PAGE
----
Make it the Most Wonderful Time of the Year

Thomas Palmatier • InService • December 3, 2020

Regular readers of this column may recall seeing articles by a similar title in SBO Magazine in the December 2018 and December 2019 issues. The first one included reminiscence about holidays spent in far-flung places around the world during my military service. Last year was a reminder that not all of our students live in a world where the holidays bring joyous memories and we must be the “safe space” for them.

The year 2020 has certainly been “unique.” By the time this is published, more than a quarter of a million Americans will have died from the coronavirus and many survivors will suffer long-term health problems. Millions of Americans have lost their jobs, thousands of businesses have closed, and the fiscal impact on our schools has been dramatic. Research about how the virus spreads identified singing and playing wind instruments as particularly hazardous.

So, how do we make the end of this horrible year wonderful? Through music, of course! But more specifically, rediscovering what it is that makes music so magical and finding the silver lining in what may seem to be a dark cloud.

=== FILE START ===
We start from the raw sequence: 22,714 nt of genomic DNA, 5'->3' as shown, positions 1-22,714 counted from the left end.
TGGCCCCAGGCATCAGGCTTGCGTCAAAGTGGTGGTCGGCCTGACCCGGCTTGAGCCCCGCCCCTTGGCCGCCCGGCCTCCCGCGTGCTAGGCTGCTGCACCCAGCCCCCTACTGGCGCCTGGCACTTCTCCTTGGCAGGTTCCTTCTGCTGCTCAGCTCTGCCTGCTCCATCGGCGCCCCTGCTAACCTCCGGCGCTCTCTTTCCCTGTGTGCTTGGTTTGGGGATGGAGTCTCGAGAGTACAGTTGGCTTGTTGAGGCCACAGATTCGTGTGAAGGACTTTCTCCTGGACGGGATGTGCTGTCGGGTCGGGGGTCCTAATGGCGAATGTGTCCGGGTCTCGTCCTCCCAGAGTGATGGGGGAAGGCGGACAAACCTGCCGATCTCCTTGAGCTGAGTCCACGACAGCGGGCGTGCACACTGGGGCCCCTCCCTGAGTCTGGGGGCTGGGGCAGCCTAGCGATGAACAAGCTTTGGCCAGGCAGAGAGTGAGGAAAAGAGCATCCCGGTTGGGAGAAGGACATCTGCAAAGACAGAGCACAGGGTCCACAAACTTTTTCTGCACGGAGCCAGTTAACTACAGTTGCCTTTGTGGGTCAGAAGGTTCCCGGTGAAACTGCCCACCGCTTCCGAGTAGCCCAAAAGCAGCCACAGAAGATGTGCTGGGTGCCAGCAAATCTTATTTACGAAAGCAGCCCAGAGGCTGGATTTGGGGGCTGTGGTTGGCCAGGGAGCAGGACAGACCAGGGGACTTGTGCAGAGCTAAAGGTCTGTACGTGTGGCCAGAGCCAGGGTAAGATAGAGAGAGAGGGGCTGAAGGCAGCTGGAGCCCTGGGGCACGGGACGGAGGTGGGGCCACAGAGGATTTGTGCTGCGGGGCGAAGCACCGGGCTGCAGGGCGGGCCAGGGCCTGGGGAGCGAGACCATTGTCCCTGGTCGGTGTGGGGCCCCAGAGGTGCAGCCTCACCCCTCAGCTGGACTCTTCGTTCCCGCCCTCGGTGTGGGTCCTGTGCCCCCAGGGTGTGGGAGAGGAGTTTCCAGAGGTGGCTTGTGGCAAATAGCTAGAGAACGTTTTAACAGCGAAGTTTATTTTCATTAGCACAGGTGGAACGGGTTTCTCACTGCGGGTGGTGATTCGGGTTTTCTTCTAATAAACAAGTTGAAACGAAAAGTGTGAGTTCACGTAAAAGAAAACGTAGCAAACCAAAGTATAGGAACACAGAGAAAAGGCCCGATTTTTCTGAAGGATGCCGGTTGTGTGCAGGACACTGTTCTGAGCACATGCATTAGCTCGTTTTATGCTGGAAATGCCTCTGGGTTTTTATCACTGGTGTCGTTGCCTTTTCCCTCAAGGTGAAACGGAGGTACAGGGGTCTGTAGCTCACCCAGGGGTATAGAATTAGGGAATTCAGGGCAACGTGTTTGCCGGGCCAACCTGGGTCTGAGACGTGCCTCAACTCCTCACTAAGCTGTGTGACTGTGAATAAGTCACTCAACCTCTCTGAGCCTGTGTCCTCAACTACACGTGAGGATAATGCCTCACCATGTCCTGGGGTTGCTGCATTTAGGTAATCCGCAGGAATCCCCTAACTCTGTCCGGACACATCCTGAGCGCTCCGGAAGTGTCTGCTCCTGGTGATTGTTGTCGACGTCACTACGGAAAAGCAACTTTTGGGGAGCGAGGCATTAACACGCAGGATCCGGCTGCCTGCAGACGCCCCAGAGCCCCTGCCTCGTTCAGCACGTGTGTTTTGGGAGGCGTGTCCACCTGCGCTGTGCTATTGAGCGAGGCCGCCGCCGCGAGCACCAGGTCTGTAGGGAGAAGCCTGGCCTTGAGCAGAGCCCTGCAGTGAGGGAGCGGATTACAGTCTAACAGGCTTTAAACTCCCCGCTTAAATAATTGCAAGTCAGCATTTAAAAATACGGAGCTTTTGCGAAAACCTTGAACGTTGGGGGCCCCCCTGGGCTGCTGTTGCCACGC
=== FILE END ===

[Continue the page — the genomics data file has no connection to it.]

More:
Since retiring from the Army, I had found tremendous satisfaction in a busy schedule as a guest conductor, clinician, and adjudicator for bands and orchestras but of course, that mostly disappeared during 2020. I was named Music Director of a great community band just as they were shut down and we have yet to make music together. The result for me was similar to what many music educators and musicians experienced: depression, self-pity, and lots of other unpleasant things that happen when your “purpose” has been taken away. In a recent video call with some colleagues, everyone shared their disappointment that this seems like a “lost year” where the great ensemble they were building toward would never actually meet as a group. But great educators are finding ways to still teach music by focusing on individual skills and spending more time teaching students how and what to practice. This shift from ensemble-centric teaching to a musician-centric approach reminded me of two somewhat similar situations in my past.